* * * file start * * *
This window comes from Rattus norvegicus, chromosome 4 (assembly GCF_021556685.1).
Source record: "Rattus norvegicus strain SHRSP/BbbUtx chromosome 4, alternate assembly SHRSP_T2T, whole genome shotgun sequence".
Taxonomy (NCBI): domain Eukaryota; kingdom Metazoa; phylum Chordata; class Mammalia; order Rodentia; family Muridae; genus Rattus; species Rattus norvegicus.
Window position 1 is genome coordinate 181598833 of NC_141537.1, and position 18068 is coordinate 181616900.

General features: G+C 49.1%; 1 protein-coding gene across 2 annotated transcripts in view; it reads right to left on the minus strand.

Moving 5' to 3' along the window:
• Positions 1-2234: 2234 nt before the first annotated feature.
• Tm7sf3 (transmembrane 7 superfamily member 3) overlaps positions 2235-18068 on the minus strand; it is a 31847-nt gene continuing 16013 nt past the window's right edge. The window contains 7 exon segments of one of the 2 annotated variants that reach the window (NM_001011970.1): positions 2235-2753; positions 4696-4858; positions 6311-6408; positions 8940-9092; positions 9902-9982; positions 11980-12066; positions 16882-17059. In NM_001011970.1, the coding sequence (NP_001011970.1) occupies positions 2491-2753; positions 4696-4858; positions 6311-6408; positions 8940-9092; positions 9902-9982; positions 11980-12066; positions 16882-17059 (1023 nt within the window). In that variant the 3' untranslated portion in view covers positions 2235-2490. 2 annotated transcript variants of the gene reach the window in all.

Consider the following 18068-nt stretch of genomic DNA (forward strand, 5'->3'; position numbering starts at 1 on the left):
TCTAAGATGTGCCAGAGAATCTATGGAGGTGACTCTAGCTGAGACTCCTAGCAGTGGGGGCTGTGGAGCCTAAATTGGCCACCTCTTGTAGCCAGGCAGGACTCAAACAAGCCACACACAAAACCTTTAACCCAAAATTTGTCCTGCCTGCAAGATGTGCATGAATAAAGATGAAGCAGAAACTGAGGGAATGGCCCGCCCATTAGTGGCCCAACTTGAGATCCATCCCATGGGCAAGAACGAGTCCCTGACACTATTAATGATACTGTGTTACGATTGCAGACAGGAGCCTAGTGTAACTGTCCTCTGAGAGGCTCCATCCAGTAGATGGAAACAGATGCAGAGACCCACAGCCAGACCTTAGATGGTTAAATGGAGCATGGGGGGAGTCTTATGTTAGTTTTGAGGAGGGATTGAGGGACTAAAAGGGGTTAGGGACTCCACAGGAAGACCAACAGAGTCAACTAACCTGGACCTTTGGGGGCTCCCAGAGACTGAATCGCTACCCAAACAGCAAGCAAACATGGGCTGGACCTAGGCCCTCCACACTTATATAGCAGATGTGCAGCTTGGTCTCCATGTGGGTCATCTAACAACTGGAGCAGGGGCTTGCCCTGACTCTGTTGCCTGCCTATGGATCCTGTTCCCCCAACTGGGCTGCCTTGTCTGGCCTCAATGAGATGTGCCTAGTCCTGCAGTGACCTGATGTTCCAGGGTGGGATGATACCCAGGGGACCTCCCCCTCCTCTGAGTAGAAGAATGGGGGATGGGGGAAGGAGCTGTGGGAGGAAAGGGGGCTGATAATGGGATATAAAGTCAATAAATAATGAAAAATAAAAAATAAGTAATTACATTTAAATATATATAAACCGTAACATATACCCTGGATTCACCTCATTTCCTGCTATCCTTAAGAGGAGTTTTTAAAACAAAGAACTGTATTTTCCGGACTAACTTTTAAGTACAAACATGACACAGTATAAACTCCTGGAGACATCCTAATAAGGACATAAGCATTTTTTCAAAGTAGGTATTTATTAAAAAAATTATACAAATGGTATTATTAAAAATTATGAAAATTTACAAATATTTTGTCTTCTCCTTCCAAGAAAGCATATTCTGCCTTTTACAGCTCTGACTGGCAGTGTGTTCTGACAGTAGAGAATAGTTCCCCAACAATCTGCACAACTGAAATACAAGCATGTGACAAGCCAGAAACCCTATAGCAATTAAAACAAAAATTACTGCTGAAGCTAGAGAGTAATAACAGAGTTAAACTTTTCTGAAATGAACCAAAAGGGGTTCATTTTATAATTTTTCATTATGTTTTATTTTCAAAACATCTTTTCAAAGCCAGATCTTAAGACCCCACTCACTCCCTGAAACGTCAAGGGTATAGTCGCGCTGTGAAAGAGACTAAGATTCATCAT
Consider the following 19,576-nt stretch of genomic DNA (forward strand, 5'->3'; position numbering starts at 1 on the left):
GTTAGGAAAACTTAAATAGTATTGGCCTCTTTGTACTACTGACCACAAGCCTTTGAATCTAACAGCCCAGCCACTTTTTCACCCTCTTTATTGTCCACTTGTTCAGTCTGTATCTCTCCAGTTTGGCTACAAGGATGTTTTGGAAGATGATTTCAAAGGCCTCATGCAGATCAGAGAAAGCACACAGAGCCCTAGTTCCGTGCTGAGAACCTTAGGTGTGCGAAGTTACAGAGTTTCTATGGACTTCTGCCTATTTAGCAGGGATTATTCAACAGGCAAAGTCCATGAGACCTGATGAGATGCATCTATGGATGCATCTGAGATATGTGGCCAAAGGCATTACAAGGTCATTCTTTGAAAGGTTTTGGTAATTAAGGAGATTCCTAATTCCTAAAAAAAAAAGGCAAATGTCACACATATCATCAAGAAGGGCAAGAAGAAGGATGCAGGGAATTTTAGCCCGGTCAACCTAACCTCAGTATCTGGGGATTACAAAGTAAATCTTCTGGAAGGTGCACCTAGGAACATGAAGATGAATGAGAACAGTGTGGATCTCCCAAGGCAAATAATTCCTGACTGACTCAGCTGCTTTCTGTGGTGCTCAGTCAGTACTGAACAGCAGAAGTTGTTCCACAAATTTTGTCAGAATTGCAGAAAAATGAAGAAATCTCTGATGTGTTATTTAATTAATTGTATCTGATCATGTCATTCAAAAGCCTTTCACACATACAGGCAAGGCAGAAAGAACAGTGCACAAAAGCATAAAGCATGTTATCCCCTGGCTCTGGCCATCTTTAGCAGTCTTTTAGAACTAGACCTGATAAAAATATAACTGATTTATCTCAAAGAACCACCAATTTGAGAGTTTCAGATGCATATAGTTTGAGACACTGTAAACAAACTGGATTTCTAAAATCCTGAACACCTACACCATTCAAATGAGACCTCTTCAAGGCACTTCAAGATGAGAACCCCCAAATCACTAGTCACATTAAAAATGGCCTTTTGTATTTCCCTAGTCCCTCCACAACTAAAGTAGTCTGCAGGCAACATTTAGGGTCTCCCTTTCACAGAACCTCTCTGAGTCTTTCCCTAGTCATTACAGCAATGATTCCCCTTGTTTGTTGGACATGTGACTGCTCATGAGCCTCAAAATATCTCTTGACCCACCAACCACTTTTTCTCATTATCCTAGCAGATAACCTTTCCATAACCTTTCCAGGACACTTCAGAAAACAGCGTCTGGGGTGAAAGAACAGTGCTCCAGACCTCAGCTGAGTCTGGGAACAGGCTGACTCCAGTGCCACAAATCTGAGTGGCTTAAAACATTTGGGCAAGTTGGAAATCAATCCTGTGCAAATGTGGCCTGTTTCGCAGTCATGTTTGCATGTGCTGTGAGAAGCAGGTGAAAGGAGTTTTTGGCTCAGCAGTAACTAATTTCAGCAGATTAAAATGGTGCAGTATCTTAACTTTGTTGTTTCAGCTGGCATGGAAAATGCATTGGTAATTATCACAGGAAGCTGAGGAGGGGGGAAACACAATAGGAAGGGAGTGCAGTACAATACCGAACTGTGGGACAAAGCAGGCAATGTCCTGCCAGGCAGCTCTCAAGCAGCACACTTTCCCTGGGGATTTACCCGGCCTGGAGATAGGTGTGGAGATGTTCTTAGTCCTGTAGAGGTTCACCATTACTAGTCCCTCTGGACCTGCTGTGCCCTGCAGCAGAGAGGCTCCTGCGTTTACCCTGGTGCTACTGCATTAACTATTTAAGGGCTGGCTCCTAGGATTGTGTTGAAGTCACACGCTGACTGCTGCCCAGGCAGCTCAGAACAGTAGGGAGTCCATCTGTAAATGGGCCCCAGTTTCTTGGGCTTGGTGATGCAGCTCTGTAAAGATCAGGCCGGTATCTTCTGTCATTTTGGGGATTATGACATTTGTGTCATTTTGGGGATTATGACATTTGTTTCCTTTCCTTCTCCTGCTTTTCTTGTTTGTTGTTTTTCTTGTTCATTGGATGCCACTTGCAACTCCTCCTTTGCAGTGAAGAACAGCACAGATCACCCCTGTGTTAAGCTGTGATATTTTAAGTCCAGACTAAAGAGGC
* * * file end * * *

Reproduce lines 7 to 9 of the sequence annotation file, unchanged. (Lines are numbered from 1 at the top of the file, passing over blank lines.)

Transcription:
• Positions 1-2234: 2234 nt before the first annotated feature.
• Tm7sf3 (transmembrane 7 superfamily member 3) overlaps positions 2235-18068 on the minus strand; it is a 31847-nt gene continuing 16013 nt past the window's right edge. The window contains 7 exon segments of one of the 2 annotated variants that reach the window (NM_001011970.1): positions 2235-2753; positions 4696-4858; positions 6311-6408; positions 8940-9092; positions 9902-9982; positions 11980-12066; positions 16882-17059. In NM_001011970.1, the coding sequence (NP_001011970.1) occupies positions 2491-2753; positions 4696-4858; positions 6311-6408; positions 8940-9092; positions 9902-9982; positions 11980-12066; positions 16882-17059 (1023 nt within the window). In that variant the 3' untranslated portion in view covers positions 2235-2490. 2 annotated transcript variants of the gene reach the window in all.

Consider the following 18068-nt stretch of genomic DNA (forward strand, 5'->3'; position numbering starts at 1 on the left):